THIS STORY HAS BEEN FORMATTED FOR EASY PRINTING

This was eye-opener

Patriots running back Laurence Maroney uses a stiff-arm to try to keep Saints defensive back Darren Sharper at bay during a first-quarter gain last night at the Superdome. Patriots running back Laurence Maroney uses a stiff-arm to try to keep Saints defensive back Darren Sharper at bay during a first-quarter gain last night at the Superdome. (Jim Davis/Globe Staff)
By Bob Ryan
December 1, 2009

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NEW ORLEANS - Viewed in the abstract, what was the big deal?

10-0 vs. 7-3. Was that so apocalyptic?

But it clearly was. Last night’s game, in which the Saints beat the Patriots, 38-17, had a classic pregame buzz. What general sports fan in America wasn’t aware of it? Who wasn’t taking sides? The Saints vs. the Patriots had become the Game of the Year, at least until the next Game of the Year, which very well could be the Game of Next Year, because it might be a Jan. 24 NFC Championship Game, pitting the undefeated Saints against the once-beaten Vikings. And let’s not even dream about a Super Bowl featuring the undefeated Saints against the undefeated Colts.

Anyway, the game was dripping with hype, for two reasons. The first was that it represented perhaps the last realistic opportunity for someone to keep the Saints from going undefeated. Sure, Dallas would be considered to have a chance to upset the Saints when they arrive in the Superdome Dec. 19. A chance. Other than that, where’s the possible L on the Saints’ remaining schedule that also includes at Washington, at Atlanta, and at Carolina, along with a home affair with hapless Tampa Bay?

Reason No. 2: the opponent was the New England Patriots.

The fact is we’re closing in on five years from the Patriots’ third Super Bowl championship, but the national aura and mystique is still there. There are three 8-3 teams and four 7-4 teams, and none of them would have had people this fired up about their presence last night in the Dome. The only 7-3 team in the National Football League that can do that is your New England Patriots.

Sure, they threw in a clunker last night, but every once in a while it is good for New England sports fans to take stock, to step back and acknowledge that they have been embarrassingly blessed here in the early 21st century. C’mon, now, what if, on Dec. 31, 1999, someone had told you that on the morning of Nov. 30, 2009, the Patriots - the Patriots! - had just gone 104-34 since the beginning of the 2001 season, had won three Super Bowls, and had lost another in excruciating fashion after becoming the first team since the 16-game schedule to win all its games?

The response, in some form, would have been “No way!’’ You know it, and I know it.

That’s where we were, of course, before last night’s game. There might not have been a Super Bowl victory in four-plus seasons, but the Patriots still were being held in extremely high regard, which is not to say they had become beloved. Not since that first Super Bowl have the Patriots been admired. The charm of the entire team running out during introductions to Super Bowl XXXVI long has worn off, replaced by a perception that the Patriots are haughty, arrogant, and the beneficiaries of various nefarious practices orchestrated by their coach. The high school and college coaches out there still may hold up the Patriots as a paragon of gridiron expertise and excellence, but the American public has cast them in a villain’s role. They may have replaced the Yankees as America’s most hated sports team.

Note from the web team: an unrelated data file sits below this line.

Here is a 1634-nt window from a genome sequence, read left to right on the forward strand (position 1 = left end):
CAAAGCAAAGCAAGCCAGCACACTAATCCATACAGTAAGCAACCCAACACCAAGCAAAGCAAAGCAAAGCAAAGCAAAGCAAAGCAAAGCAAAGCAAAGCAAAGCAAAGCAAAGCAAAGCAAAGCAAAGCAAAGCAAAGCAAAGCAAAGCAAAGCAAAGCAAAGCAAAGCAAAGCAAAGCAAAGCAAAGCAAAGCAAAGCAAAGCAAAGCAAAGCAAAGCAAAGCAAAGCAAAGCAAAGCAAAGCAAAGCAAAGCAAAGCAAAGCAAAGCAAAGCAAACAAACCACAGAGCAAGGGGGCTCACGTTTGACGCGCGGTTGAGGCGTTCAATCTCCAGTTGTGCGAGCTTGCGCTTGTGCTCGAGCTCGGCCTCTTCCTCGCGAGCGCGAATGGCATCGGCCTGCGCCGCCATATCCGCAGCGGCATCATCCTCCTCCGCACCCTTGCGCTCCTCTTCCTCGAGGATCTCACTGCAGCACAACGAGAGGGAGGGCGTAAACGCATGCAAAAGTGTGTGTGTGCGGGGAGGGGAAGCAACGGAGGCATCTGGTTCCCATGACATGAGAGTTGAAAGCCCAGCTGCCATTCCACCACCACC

But people sure love to watch ’em play.

Good NFL fans may loathe the Patriots, but they also respect, and perhaps even fear them. Millions tuned in last night hoping the Saints, who they may or may not care about, would win, if only because they didn’t want to see New Orleans’s bid for an undefeated season stopped by the dreaded ugh, Patriots.

As long as Bill Belichick is the coach, the Patriots are never going to shed that national image. Perception is reality, so ill-informed members of the national media paint an image of him as being media-phobic and uncooperative, when there isn’t another coach in the league so hopelessly in love with football that he simply cannot stop expounding on the intricacies of the game he has studied so carefully for more than 40 years, whether the folks with the notebooks, cameras and microphones understand exactly what he’s talking about or not. The fact is nobody sells NFL football more passionately, or articulately, than Belichick on a daily, weekly, monthly, and annual basis.

But people still go around saying he doesn’t “talk to the media.’’ Nonsense. He just happens to be at his worst immediately after a game. The rest of the week, he’s fine. Just don’t expect to find out about injuries or why someone wasn’t activated. You wanna talk pure football, he’s ready.

None of this seeps out to the national media, which has framed Belichick as the evil genius in the hoodie. They do know he’s smart, but he’s even smarter than they think.

So never take him, or what this team has done in this past decade, for granted. Bill Belichick and Tom Brady, his extension on the field, have won three Super Bowls and have kept the Patriots at a high competitive level. People know Brady was out last year and they know he was not his usual self during those early-season losses to the Jets and Broncos and that the loss to the Colts very easily could have been reversed. People out in the Great Beyond still thought the Patriots were the Patriots.

Bob Ryan is a Globe columnist and host of Globe 10.0 on Boston.com. He can be reached at ryan@globe.com.

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